1 February 2019

Media release prepared by Bindmans LLP

Before HM Assistant Coroner Allison Summers and jury
Mid Kent & Medway Coroner’s Court
Inquest Dates: 21-30 January 2019

An eight day jury inquest into the death of 32 year old Michael Alexander Judge from Clacton concluded that he taken his life and highlighted numerous failings at HMP Swaleside which contributed to his death.

Michael was found unresponsive in his single cell on 16 March 2017 with a ligature around his neck. Michael had a history of self harm,  mental health issues and substance misuse.  There were also issues with bullying and debt at the prison. 

On 14 March 2017, Michael told staff that he was thinking about self harming and committing suicide. This led to suicide and self harm prevention measures being instigated with the prison opening a document called an ACCT (Assessment, Care in Custody and Teamwork) to help keep Michael safe.  However, the prison failed to complete the immediate action plan and caremap to reduce Michael’s risk of self harm and suicide.  The ACCT was then closed at his first case review on the morning of 15 March 2017.  This was despite Michael disclosing he had taken a week’s worth of medication during his assessment interview, he had feelings of paranoia and was hearing voices.  The ACCT also failed to address any of the concerns that Michael raised when the ACCT was first opened. 

The prison then failed to reopen the ACCT on the afternoon of 15 March 2017 after Michael told a member of the Mental Health In Reach Team that ‘he had just done a spliff of spice,’ he was still hearing voices and having auditory hallucinations.  No one from healthcare or the prison officers on the wing checked on him. 

Later that evening Michael requested to speak to a Listener.  Listeners are prisoners who are trained by the Samaritans to provide emotional support to prisoners.  Two Listeners attended Michael’s cell around 22.00 leaving around 23.00. Michael was last seen alive by an Operational Support Grade (OSG) Officer in his cell around 23.30.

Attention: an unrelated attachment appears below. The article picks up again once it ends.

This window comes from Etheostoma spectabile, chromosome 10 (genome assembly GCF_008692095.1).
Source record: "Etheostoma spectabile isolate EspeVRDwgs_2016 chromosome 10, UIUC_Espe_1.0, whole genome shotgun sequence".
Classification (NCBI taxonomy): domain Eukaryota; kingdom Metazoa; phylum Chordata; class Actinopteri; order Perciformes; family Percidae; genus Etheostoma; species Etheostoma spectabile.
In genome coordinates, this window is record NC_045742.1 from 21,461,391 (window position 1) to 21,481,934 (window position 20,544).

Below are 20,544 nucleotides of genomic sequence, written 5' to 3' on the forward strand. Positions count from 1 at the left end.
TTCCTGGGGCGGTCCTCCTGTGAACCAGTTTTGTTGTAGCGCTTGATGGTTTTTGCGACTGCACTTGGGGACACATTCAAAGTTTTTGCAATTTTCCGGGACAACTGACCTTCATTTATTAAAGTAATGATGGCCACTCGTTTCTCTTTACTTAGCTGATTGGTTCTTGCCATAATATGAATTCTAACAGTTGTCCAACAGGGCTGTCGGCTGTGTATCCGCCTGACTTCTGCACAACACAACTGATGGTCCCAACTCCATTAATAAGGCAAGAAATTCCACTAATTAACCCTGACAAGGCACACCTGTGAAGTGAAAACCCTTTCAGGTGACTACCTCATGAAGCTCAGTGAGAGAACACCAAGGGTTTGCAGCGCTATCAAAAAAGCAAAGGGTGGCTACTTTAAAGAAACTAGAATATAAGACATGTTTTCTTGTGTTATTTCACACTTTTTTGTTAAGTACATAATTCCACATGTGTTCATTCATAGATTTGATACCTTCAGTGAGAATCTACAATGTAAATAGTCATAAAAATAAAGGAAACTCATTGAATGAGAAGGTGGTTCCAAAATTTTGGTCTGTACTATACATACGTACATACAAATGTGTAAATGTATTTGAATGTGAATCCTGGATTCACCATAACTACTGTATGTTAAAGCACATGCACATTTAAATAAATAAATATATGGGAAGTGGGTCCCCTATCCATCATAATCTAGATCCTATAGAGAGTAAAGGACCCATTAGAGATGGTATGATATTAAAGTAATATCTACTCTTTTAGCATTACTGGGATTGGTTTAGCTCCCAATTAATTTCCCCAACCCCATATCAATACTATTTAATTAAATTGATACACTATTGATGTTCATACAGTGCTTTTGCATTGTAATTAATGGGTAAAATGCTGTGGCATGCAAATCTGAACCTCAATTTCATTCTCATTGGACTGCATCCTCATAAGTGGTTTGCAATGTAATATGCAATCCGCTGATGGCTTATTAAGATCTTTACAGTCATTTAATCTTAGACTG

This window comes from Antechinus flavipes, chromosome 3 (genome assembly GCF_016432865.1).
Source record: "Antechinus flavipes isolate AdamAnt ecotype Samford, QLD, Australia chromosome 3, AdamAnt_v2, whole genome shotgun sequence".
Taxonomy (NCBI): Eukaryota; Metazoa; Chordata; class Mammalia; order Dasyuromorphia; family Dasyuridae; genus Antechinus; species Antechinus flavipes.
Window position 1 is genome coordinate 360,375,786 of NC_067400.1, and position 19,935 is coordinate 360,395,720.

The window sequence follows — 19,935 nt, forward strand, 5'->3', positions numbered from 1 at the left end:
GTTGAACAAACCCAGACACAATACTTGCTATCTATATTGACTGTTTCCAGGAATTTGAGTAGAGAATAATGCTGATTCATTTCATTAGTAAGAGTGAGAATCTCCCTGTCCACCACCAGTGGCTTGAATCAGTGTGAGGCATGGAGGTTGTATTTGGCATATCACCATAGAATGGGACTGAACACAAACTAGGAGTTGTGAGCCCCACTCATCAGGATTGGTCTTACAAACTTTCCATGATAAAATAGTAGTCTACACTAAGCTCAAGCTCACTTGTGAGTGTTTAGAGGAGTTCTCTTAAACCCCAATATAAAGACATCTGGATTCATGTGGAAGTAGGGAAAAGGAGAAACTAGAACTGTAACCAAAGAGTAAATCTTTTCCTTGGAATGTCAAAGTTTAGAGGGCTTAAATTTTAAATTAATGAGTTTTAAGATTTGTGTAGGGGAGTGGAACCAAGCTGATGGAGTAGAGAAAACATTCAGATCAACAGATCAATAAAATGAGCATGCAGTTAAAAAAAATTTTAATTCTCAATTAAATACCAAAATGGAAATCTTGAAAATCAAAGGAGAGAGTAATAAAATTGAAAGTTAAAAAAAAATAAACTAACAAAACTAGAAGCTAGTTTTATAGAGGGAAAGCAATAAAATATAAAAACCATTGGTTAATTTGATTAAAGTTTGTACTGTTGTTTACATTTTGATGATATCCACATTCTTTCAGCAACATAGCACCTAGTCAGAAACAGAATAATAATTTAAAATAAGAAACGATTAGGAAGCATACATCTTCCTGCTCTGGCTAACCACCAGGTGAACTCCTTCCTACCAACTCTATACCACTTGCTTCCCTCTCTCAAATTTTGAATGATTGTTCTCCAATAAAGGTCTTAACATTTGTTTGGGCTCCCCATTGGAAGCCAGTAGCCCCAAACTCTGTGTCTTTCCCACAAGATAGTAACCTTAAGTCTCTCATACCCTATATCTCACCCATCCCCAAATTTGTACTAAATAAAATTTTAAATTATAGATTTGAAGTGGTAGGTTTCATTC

The jury sitting before HM Assistant Coroner Allison Summers found Michael had committed suicide, but there was a catalogue of failures. They found the closure of the ACCT and the decision not to reopen it on 15 March 2017 was more likely than not to have contributed to his death. Although the prison had systems and processes in place to share historical information about prisoners, staff conducting Michael’s ACCT case review did not review this before closing the ACCT. As a result, the prison was unable to consider relevant information in order to most appropriately assess Michael’s risk of self harm and suicide.

The jury also found that procedures in place to reduce Michael’s risk of self-harm and suicide were not adequately followed. For example, healthcare was not informed about the opening of the ACCT and there was no entry on the prison computer system (NOMIS).  Insufficient information was gathered with staff placing too much reliance on what Michael said during his case review and did not give appropriate weight to other risk factors. The jury found the issues identified in the assessment interview had not been resolved, so it was not appropriate to close the ACCT on the morning of 15 March 2017. Furthermore, the supervising officer on the wing did not respond appropriately after he was told that Michael was under the influence of spice.  The ACCT should have been reopened that afternoon by either In Reach or the supervising officer on the wing with healthcare taking steps to assess Michael.  Furthermore, night staff should have been notified about the closure of Michael’s ACCT, which should have been reopened at or about the time of Michael asked for or had contact with the Listeners. 

Michael’s mother was represented at the inquest by Solicitor Anna Thwaites and Trainee Solicitor Keshina Bouri of Bindmans LLP and Counsel Jude Bunting and Pupil Clare Duffy of Doughty Street Chambers.

Michael’s mother, said: “The prison failed my son at every level. Michael was in crisis and needed help, yet his ACCT was closed prematurely and staff failed to reopen it later that day.  The prison must learn from Michael's death. I believe he would still be here today if the prison had simply done their job.”

Anna Thwaites, solicitor from Bindmans LLP, who represented the family said: “The prison should have done more to keep Michael safe.  Mandatory national and local prison policies on self harm and suicide were simply not followed.  There was a complete lacuna in Michael’s care in the last few days before his tragic death.  Staff failed to engage properly in the ACCT process to ensure that Michael had the support that he so desperately needed.  There was failure upon failure by prison staff, mental health in reach and healthcare in Michael’s care.’